The president of the High Court has ordered a father to return his son to this State for an urgent surgical assessment following the removal of the child's suprapubic catheter against Irish medical advice.
Ms Justice Mary Irvine said the medical view that the boy now requires a surgical examination is "unanimous" among his Irish doctors and one sourced abroad by the father.
At a previous court hearing, the father gave an undertaking that he would return with his son for the appointment but, having not complied with other court undertakings, the judge said an express order for this was now warranted.
She warned there could be legal consequences, up to and including imprisonment, if he did not present his son for the examination scheduled for later this month.
The father told the court he did not agree with the Irish doctors’ treatment of his son and said he was seeking further medical opinions in another EU country. He stressed that he has brought the boy to hospitals there and said he “is in good hands”. He warned that he may take legal action over the High Court’s decision.
The application for the orders was made by Tusla, the Child and Family Agency, although the child is not under the agency's care. The boy was made a minor ward of the court three years ago at the request of an Irish hospital as the parents were refusing to consent to a surgery that his treating team believed was necessary to ensure any immediate threat to his health or life was avoided.
The hospital was granted emergency orders permitting the surgery and other treatments to correct the obstruction in his urethra. The child has been treated for consistent urethra problems since he was several months old.
In a sworn statement, a solicitor for the hospital said the child’s parents had complied with the hospital’s recommendation of catheter changes every six to eight weeks up until May 2021. However, the hospital did not see the boy between then and November last, when it was established that he no longer had any catheter in place, he said.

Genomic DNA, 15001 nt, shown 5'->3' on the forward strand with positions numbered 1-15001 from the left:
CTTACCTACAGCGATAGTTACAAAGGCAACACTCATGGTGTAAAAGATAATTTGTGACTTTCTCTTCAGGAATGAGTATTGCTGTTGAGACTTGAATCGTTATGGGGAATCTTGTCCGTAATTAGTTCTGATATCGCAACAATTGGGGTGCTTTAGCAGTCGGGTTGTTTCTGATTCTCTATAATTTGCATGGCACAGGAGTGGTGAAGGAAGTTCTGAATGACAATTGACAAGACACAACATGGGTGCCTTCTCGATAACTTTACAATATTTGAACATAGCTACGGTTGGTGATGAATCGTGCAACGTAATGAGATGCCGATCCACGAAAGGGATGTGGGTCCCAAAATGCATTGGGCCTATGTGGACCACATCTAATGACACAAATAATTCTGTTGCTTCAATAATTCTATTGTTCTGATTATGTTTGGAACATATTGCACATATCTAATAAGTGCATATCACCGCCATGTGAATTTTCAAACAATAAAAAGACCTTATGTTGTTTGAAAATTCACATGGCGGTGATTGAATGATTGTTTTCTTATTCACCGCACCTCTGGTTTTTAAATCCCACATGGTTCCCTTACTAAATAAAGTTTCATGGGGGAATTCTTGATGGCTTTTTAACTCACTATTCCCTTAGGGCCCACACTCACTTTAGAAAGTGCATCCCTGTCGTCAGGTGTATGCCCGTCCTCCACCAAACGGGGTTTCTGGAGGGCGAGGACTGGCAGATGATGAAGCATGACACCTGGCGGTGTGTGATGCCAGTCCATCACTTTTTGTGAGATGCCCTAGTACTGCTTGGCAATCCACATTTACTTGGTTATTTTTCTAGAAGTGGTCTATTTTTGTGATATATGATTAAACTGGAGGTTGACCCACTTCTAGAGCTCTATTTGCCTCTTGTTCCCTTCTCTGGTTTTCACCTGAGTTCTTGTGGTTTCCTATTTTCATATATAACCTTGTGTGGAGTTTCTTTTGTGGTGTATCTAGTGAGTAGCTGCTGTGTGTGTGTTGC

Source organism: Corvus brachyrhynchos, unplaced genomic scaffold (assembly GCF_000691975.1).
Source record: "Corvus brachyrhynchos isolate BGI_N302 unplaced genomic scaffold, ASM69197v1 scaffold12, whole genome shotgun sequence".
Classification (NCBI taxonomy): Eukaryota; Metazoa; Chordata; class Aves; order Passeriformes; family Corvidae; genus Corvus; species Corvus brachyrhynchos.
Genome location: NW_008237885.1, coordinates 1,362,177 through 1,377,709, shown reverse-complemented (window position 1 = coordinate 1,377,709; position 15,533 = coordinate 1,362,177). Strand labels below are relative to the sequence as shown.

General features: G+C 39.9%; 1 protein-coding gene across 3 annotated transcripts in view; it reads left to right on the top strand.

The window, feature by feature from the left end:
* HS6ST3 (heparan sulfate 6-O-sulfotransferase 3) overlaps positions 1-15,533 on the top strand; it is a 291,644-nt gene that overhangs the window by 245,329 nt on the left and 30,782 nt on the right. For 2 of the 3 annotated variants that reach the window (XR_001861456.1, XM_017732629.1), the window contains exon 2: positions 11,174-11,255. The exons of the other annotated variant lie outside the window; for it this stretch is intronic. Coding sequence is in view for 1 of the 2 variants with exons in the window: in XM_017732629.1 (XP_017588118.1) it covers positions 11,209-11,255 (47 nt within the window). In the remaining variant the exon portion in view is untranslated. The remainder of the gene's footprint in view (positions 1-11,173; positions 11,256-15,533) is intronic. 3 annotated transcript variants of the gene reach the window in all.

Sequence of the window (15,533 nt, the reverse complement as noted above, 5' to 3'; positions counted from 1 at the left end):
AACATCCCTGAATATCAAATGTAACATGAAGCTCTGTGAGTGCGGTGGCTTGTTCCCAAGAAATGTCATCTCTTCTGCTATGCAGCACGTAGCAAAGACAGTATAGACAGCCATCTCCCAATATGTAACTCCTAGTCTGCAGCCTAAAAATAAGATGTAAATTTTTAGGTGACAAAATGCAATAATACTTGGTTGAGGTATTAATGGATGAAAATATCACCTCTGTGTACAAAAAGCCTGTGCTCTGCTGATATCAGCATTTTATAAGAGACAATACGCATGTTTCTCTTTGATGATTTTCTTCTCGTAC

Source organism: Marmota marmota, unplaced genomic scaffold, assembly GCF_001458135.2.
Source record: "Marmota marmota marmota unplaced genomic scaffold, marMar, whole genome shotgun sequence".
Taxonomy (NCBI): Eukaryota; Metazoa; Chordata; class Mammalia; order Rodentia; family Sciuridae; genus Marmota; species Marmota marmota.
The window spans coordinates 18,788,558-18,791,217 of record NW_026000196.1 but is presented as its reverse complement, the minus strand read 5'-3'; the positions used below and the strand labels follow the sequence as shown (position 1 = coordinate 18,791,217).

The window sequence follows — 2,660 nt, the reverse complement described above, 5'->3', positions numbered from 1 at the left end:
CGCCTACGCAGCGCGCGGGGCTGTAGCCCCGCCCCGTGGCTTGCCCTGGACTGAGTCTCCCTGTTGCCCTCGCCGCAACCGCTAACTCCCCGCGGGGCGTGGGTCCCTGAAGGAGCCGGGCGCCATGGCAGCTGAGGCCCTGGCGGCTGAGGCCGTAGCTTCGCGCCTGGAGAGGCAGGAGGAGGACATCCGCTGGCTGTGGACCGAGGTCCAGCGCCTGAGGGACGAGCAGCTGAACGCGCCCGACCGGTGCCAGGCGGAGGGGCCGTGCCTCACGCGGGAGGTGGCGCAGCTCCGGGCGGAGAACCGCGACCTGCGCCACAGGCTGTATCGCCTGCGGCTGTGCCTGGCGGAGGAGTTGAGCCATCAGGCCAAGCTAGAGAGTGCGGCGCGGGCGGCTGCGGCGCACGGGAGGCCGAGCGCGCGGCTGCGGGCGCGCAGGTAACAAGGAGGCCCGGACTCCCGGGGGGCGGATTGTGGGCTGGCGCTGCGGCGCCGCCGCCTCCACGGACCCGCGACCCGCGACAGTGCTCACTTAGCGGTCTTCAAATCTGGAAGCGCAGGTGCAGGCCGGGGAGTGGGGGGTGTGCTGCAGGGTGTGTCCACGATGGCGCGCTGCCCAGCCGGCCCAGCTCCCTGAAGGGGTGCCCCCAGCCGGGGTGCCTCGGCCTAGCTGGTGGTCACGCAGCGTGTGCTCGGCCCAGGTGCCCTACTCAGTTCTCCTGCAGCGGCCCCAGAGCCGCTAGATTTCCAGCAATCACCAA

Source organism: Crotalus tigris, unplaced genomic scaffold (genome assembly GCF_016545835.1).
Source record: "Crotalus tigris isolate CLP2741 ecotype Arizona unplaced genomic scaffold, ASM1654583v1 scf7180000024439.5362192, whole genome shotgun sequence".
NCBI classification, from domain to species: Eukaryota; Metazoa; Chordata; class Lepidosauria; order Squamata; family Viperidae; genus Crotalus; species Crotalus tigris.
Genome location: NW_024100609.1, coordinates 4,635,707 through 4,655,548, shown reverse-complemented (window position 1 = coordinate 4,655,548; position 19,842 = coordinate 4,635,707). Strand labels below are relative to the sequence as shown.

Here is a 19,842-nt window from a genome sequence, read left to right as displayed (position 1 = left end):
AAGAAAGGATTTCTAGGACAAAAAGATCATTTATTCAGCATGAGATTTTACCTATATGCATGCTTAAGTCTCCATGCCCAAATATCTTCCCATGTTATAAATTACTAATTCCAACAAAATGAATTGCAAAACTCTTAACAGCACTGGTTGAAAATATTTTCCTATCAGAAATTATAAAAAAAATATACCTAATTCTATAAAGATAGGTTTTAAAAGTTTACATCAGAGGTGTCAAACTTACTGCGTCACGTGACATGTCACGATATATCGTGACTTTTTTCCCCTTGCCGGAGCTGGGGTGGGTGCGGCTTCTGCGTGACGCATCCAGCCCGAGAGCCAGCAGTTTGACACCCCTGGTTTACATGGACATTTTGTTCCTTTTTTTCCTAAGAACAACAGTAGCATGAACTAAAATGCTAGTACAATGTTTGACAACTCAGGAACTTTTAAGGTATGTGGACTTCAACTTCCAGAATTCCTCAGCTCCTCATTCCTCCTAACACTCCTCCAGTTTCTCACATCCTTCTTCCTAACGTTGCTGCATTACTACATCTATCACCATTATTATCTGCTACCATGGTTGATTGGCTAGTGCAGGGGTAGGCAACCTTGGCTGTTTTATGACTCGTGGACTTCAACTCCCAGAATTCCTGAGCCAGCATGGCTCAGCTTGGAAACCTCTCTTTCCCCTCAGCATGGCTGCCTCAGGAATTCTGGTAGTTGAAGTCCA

Following a visit from Tusla and the Garda, the father voluntarily brought his son to the hospital for his most recent assessment in November, he said.
The treating consultant reported that it was “now imperative” that drainage of the boy’s bladder occurs by reinstating a suprapubic catheter as a “matter of urgency”, said the solicitor. The doctor said that failure to do so will result in a reduction in his renal function and predisposes the child to significant urinary tract infections.
Another Irish doctor concurred with this analysis and noted that the team saw renal function increase from about 45 per cent to 60 per cent of normal performance since the original insertion of the catheter, said the solicitor.
Paul Brady BL, for the hospital, said there was "no reason" why the father could not have provided Irish doctors with all of the court-ordered medical documentation within the allotted time. He also asked the court to permit the sharing of medical data between the Irish doctors and the foreign hospital.
Mr Brady asked the father to provide the agency with details about his travel arrangements, as he said this would need to be sorted soon.
Ms Justice Mary Irvine made various orders including one directing the man to return with the boy for the appointment. She also ordered him to immediately provide the Irish doctors with any medical documentation relating to treatment the boy has received overseas.